The best thing about Android is also the worst thing about Android. That is, the power that Android gives users to customize the platform and make it better also gives OEMs and carriers the power to make it worse. However, some new developments with Android 6.0 Marshmallow indicate that Google is taking more control over what manufacturers can and can’t do with Android — and that’s very good news for users.

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Android Police has done a nice job of combing through Google’s Android 6.0 Compatibility Definition Document (CDD) for manufacturers and has discovered that Google has put some restrictions on what OEMs can do with some of Marshmallow’s most important features.

First of all, OEMs are required to include a completely unmodified version of Doze Mode, a new feature that essentially forces apps to stay asleep when you aren’t using your phone, which not only prevents them from syncing but also prevents them from constantly consuming battery life while they’re running in the background. Google also specifies that “all apps exempted from App Standby and/or Doze mode MUST be made visible to the end user” so they’ll have more knowledge about what apps are draining batteries.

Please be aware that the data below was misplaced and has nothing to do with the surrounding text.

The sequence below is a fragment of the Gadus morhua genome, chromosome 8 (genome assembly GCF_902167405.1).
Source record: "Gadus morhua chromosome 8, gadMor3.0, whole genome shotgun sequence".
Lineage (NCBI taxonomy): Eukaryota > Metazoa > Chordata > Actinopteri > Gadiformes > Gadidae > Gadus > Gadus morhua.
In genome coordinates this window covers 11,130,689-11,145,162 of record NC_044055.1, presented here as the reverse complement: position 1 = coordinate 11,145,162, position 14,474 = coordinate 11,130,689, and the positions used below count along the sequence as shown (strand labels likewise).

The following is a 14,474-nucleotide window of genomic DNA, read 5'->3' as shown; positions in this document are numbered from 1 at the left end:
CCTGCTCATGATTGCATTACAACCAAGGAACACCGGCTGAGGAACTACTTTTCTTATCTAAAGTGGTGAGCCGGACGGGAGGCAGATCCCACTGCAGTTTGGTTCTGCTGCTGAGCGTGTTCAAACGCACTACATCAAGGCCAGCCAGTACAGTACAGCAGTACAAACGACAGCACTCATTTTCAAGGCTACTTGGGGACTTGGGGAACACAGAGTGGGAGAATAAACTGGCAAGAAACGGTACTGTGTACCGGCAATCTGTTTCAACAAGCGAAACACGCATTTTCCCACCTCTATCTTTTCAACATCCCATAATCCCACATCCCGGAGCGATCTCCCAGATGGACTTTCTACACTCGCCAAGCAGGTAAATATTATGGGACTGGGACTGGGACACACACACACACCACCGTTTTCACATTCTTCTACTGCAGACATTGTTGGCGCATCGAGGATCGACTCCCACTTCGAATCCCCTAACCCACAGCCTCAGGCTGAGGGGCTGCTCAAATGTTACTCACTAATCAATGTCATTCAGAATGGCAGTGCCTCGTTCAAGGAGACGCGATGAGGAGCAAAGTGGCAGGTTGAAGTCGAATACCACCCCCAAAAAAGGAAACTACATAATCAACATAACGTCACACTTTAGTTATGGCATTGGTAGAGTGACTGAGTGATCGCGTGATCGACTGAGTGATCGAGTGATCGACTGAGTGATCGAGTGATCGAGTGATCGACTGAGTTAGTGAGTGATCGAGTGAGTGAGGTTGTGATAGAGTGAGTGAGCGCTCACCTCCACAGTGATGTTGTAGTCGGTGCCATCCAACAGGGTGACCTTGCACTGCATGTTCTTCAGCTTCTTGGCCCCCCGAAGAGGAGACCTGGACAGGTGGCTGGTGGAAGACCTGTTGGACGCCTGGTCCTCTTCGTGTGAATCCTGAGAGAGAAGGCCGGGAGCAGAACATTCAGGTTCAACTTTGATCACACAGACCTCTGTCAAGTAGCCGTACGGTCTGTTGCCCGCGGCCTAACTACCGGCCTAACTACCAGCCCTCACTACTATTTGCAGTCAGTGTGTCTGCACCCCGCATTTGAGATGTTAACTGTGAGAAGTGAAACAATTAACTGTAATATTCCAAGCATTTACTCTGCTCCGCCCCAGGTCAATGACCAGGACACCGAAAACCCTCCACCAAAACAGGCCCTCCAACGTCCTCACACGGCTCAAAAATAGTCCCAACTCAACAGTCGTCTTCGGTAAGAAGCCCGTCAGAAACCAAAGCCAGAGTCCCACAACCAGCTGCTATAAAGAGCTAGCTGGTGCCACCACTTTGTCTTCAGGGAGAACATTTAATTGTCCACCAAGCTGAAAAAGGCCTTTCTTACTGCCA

The other key feature that Google is insisting on is full-disk encryption, as the company says that manufacturers must have it enabled on their devices right out of the box.

“For device implementations supporting full-disk encryption and with Advanced Encryption Standard (AES) crypto performance above 50MiB/sec, the full-disk encryption MUST be enabled by default at the time the user has completed the out-of-box setup experience,” Google writes.

This is really great news for Android users, who now know no matter what device they buy, they’ll have important battery-saving features and security features enabled right out of the box. While freedom and customization are two of Android’s most appealing traits, it’s nice to see Google working to make the user experience more consistent across all devices.

Prior to joining BGR as News Editor, Brad Reed spent five years covering the wireless industry for Network World. His first smartphone was a BlackBerry but he has since become a loyal Android user.